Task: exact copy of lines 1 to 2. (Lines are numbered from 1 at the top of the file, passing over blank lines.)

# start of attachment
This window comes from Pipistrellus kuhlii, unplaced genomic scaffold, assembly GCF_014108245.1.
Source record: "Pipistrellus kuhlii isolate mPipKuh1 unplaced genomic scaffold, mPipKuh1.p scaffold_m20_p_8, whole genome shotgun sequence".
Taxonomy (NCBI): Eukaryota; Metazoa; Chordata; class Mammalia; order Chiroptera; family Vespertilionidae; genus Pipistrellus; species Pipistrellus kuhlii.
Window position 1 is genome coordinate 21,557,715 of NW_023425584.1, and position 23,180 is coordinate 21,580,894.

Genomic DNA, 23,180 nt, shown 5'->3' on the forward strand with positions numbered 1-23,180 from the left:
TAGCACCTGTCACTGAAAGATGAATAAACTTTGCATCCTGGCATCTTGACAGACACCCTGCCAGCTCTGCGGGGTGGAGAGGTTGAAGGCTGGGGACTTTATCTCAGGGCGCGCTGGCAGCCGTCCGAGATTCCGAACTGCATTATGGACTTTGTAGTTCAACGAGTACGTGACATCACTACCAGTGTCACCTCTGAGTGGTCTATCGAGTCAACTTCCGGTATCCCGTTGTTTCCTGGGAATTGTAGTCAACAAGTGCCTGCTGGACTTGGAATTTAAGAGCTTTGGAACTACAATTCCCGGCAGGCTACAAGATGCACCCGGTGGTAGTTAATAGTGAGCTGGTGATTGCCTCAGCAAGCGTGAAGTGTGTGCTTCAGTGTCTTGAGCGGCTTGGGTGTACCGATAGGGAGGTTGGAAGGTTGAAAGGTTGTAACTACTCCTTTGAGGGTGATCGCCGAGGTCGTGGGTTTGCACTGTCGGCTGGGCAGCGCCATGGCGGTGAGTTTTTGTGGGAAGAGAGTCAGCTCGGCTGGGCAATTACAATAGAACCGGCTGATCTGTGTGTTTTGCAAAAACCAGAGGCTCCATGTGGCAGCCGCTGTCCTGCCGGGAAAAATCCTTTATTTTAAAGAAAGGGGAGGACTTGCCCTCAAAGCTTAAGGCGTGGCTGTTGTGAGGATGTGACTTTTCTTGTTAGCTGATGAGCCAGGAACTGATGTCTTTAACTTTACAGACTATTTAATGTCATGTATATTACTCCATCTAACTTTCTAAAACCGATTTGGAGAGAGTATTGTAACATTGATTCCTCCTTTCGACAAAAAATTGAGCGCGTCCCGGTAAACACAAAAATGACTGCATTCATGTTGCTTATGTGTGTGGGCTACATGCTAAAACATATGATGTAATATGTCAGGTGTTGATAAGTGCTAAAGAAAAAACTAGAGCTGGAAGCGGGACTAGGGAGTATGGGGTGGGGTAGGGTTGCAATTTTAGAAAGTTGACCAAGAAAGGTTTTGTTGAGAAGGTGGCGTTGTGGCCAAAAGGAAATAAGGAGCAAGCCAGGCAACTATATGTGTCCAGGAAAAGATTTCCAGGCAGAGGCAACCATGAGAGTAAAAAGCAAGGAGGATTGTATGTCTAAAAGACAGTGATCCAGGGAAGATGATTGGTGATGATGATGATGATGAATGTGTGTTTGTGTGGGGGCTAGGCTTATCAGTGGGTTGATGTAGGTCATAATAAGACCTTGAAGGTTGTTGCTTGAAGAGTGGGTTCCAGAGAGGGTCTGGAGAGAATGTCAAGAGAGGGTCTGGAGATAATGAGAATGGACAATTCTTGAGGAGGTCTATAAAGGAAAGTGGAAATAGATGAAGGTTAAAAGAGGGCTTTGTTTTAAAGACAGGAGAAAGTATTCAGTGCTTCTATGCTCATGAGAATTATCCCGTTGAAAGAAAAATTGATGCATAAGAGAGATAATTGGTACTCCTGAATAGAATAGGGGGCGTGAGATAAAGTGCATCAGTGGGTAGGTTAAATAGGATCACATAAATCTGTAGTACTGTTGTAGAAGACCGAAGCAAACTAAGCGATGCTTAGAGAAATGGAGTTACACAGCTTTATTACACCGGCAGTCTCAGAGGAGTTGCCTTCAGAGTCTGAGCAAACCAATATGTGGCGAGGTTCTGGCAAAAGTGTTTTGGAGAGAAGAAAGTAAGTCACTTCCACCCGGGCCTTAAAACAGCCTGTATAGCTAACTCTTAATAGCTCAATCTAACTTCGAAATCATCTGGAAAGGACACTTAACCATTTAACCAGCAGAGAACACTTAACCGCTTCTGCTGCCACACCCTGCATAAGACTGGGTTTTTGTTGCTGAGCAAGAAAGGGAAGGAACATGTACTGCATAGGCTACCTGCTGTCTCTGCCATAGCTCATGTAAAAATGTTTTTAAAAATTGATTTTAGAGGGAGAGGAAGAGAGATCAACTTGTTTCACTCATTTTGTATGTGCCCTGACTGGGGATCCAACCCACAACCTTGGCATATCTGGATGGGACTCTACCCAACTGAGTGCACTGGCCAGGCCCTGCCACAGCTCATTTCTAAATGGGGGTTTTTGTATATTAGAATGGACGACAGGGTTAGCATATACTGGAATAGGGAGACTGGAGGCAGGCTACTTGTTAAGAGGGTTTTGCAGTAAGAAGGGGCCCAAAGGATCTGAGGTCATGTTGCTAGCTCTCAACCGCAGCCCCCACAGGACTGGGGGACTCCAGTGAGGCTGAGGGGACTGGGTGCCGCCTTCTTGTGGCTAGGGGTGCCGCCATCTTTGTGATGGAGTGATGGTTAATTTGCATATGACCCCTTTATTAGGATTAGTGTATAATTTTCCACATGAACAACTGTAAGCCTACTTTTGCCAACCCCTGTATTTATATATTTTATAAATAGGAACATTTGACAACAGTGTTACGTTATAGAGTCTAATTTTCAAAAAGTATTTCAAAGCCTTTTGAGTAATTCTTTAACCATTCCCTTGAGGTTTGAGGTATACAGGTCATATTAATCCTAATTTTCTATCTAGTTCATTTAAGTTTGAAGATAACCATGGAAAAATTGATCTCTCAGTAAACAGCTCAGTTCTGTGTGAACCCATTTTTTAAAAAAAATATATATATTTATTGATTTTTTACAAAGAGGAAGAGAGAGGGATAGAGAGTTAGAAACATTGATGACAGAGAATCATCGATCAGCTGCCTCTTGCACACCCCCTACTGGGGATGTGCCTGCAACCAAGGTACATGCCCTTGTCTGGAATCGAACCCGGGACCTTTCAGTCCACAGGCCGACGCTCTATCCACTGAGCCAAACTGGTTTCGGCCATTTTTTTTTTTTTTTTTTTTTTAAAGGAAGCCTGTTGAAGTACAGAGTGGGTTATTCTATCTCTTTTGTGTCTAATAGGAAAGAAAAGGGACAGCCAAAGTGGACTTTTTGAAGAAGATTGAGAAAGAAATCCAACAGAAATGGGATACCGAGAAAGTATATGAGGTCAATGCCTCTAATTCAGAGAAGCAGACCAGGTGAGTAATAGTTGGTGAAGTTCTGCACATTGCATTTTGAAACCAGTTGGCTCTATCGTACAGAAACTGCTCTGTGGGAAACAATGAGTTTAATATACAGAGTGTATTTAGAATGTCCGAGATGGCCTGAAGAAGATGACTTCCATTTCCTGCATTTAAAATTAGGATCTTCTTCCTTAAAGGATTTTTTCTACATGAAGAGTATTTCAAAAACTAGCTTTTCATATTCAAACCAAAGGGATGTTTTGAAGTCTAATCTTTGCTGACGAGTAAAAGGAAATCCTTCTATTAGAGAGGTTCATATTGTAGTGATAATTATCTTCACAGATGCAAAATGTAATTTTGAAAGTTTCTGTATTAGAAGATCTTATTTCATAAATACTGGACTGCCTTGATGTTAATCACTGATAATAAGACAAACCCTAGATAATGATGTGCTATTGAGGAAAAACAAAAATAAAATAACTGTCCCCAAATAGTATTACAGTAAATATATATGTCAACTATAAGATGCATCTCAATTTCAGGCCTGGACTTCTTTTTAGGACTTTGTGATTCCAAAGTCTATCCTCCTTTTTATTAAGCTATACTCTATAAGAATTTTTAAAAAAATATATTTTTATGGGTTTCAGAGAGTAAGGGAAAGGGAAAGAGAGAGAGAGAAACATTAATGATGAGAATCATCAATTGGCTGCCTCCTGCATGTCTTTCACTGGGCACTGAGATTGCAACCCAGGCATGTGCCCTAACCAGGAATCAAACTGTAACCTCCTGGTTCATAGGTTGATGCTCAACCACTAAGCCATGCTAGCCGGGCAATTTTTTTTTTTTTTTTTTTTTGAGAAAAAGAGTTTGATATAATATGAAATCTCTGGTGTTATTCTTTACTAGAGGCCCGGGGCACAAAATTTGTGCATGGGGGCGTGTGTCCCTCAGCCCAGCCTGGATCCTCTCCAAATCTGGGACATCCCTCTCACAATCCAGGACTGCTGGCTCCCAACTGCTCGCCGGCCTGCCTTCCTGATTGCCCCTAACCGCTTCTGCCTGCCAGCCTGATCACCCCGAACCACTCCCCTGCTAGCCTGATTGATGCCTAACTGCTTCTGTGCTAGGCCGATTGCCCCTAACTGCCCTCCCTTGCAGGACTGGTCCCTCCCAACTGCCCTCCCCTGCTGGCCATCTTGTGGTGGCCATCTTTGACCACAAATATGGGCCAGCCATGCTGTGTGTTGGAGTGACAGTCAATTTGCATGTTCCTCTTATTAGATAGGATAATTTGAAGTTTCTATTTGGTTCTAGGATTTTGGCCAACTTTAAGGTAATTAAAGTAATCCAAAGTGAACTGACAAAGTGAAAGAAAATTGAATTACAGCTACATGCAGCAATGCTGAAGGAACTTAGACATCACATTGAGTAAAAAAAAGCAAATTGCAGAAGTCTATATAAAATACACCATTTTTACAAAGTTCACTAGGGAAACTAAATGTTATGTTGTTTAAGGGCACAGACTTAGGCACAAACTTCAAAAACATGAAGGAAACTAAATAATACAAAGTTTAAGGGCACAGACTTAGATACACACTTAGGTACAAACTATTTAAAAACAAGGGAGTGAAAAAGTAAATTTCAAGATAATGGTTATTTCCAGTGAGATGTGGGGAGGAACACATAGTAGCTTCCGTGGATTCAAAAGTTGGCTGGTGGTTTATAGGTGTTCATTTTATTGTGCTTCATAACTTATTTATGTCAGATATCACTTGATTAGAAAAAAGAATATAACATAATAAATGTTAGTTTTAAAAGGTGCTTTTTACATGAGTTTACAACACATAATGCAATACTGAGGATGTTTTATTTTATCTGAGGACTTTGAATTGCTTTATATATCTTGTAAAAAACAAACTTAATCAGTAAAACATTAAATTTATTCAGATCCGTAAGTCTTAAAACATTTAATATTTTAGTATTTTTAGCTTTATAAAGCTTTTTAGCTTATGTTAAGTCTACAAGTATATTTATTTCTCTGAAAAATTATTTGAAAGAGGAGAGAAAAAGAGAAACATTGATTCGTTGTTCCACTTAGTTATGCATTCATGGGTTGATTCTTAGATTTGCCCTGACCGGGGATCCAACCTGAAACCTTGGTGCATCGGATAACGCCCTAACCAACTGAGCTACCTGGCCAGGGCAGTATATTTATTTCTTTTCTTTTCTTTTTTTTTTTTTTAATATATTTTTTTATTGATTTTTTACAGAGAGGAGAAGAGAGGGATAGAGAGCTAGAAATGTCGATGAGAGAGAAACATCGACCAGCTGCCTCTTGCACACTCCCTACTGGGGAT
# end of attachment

This window comes from Pipistrellus kuhlii, unplaced genomic scaffold, assembly GCF_014108245.1.
Source record: "Pipistrellus kuhlii isolate mPipKuh1 unplaced genomic scaffold, mPipKuh1.p scaffold_m20_p_8, whole genome shotgun sequence".